`stead, according to the Claims Court, Gate 1.2 constituted
`a specification. The statute describes a qualification re-
`quirement as generally consisting of “a qualified bidders


`Case: 19-2326 Document: 82 Page: 11 Filed: 09/02/2020
`list, qualified manufacturers list, or qualified products
`list.” 10 U.S.C. § 2319(c)(3). A specification, by contrast, is
`a requirement “of the particular project for which the bids
`are sought, such as design requirements, functional re-
`quirements, or performance requirements.” W.G. Yates &
`Sons Constr. Co. v. Caldera, 192 F.3d 987, 994 (Fed. Cir.
`1999) (citing 10 U.S.C. § 2305(a)(1)(C)).
`The court concluded that Gate 1.2 is not a qualification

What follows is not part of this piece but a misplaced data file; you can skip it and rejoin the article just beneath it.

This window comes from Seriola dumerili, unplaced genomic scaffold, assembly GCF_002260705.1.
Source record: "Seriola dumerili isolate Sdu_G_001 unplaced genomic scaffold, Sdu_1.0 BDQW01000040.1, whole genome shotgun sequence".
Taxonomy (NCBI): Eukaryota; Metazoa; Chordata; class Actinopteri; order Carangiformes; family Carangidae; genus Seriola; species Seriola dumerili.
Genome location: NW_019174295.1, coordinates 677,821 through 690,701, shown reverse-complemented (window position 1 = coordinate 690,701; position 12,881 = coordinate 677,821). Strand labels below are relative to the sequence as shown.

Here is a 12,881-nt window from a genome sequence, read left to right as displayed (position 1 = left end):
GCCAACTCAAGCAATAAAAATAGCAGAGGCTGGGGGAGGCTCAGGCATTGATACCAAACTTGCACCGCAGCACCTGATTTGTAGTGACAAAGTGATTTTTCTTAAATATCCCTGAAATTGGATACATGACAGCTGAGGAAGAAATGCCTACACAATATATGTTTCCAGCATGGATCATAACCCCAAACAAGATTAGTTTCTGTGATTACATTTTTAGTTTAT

`requirement, because the agency did not require an offeror
`to prequalify in order to submit a proposal. In addition, the
`court explained, FedRAMP Moderate authorization is not
`an independent requirement that the Department regu-
`larly imposes in its procurements. Finally, the court
`pointed out that the security features that FedRAMP Mod-
`erate authorization imposes are the same security features
`that the Department believed were the minimum neces-
`sary to store the Department’s data for the JEDI Cloud pro-
`ject. Accordingly, the court found, the Department was not
`using the FedRAMP standard as a way to examine the of-
`feror’s past performance in storing government data. Ra-
`ther, “it [was] a uniform way to determine which offerors
`have certain security capabilities on a number of their
`cloud offerings.” Oracle, 144 Fed. Cl. at 118.
`The Claims Court next rejected Oracle’s argument that
`Gate 1.2 transformed the procurement into one that uses
`other than competitive procedures, in violation of 10 U.S.C.